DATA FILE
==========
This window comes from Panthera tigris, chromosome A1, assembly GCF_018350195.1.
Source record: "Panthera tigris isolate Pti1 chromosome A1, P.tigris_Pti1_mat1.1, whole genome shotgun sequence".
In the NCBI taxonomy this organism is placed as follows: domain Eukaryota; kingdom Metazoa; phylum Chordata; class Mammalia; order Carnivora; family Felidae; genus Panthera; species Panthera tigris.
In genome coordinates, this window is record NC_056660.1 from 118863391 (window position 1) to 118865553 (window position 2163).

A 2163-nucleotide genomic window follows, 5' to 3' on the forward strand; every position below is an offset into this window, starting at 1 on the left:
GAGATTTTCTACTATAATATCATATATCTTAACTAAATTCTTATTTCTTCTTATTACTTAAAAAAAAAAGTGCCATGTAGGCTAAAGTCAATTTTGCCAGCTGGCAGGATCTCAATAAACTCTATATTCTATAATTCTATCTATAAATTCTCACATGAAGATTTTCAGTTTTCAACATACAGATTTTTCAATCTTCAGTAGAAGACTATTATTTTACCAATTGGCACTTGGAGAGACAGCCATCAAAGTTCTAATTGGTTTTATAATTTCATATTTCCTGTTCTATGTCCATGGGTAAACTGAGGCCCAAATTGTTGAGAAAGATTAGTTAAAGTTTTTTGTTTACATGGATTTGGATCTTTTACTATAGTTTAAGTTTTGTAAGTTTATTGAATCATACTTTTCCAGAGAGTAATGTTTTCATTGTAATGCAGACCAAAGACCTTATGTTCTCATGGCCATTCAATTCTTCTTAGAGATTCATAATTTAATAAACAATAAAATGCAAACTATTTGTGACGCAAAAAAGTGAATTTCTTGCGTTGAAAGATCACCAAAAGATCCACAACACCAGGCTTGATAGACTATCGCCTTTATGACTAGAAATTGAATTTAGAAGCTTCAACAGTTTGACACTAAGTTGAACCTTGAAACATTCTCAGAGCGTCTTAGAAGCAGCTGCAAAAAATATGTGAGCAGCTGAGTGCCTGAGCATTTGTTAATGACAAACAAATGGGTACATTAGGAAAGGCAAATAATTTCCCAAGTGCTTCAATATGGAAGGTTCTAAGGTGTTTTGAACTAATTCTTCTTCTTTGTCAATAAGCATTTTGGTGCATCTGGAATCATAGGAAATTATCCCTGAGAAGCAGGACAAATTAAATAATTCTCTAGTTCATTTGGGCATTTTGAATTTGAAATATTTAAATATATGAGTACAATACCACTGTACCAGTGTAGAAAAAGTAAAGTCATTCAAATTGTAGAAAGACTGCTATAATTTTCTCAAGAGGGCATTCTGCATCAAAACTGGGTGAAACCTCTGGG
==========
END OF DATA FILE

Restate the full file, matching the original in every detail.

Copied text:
This window comes from Panthera tigris, chromosome A1, assembly GCF_018350195.1.
Source record: "Panthera tigris isolate Pti1 chromosome A1, P.tigris_Pti1_mat1.1, whole genome shotgun sequence".
In the NCBI taxonomy this organism is placed as follows: domain Eukaryota; kingdom Metazoa; phylum Chordata; class Mammalia; order Carnivora; family Felidae; genus Panthera; species Panthera tigris.
In genome coordinates, this window is record NC_056660.1 from 118863391 (window position 1) to 118865553 (window position 2163).

A 2163-nucleotide genomic window follows, 5' to 3' on the forward strand; every position below is an offset into this window, starting at 1 on the left:
GAGATTTTCTACTATAATATCATATATCTTAACTAAATTCTTATTTCTTCTTATTACTTAAAAAAAAAAGTGCCATGTAGGCTAAAGTCAATTTTGCCAGCTGGCAGGATCTCAATAAACTCTATATTCTATAATTCTATCTATAAATTCTCACATGAAGATTTTCAGTTTTCAACATACAGATTTTTCAATCTTCAGTAGAAGACTATTATTTTACCAATTGGCACTTGGAGAGACAGCCATCAAAGTTCTAATTGGTTTTATAATTTCATATTTCCTGTTCTATGTCCATGGGTAAACTGAGGCCCAAATTGTTGAGAAAGATTAGTTAAAGTTTTTTGTTTACATGGATTTGGATCTTTTACTATAGTTTAAGTTTTGTAAGTTTATTGAATCATACTTTTCCAGAGAGTAATGTTTTCATTGTAATGCAGACCAAAGACCTTATGTTCTCATGGCCATTCAATTCTTCTTAGAGATTCATAATTTAATAAACAATAAAATGCAAACTATTTGTGACGCAAAAAAGTGAATTTCTTGCGTTGAAAGATCACCAAAAGATCCACAACACCAGGCTTGATAGACTATCGCCTTTATGACTAGAAATTGAATTTAGAAGCTTCAACAGTTTGACACTAAGTTGAACCTTGAAACATTCTCAGAGCGTCTTAGAAGCAGCTGCAAAAAATATGTGAGCAGCTGAGTGCCTGAGCATTTGTTAATGACAAACAAATGGGTACATTAGGAAAGGCAAATAATTTCCCAAGTGCTTCAATATGGAAGGTTCTAAGGTGTTTTGAACTAATTCTTCTTCTTTGTCAATAAGCATTTTGGTGCATCTGGAATCATAGGAAATTATCCCTGAGAAGCAGGACAAATTAAATAATTCTCTAGTTCATTTGGGCATTTTGAATTTGAAATATTTAAATATATGAGTACAATACCACTGTACCAGTGTAGAAAAAGTAAAGTCATTCAAATTGTAGAAAGACTGCTATAATTTTCTCAAGAGGGCATTCTGCATCAAAACTGGGTGAAACCTCTGGG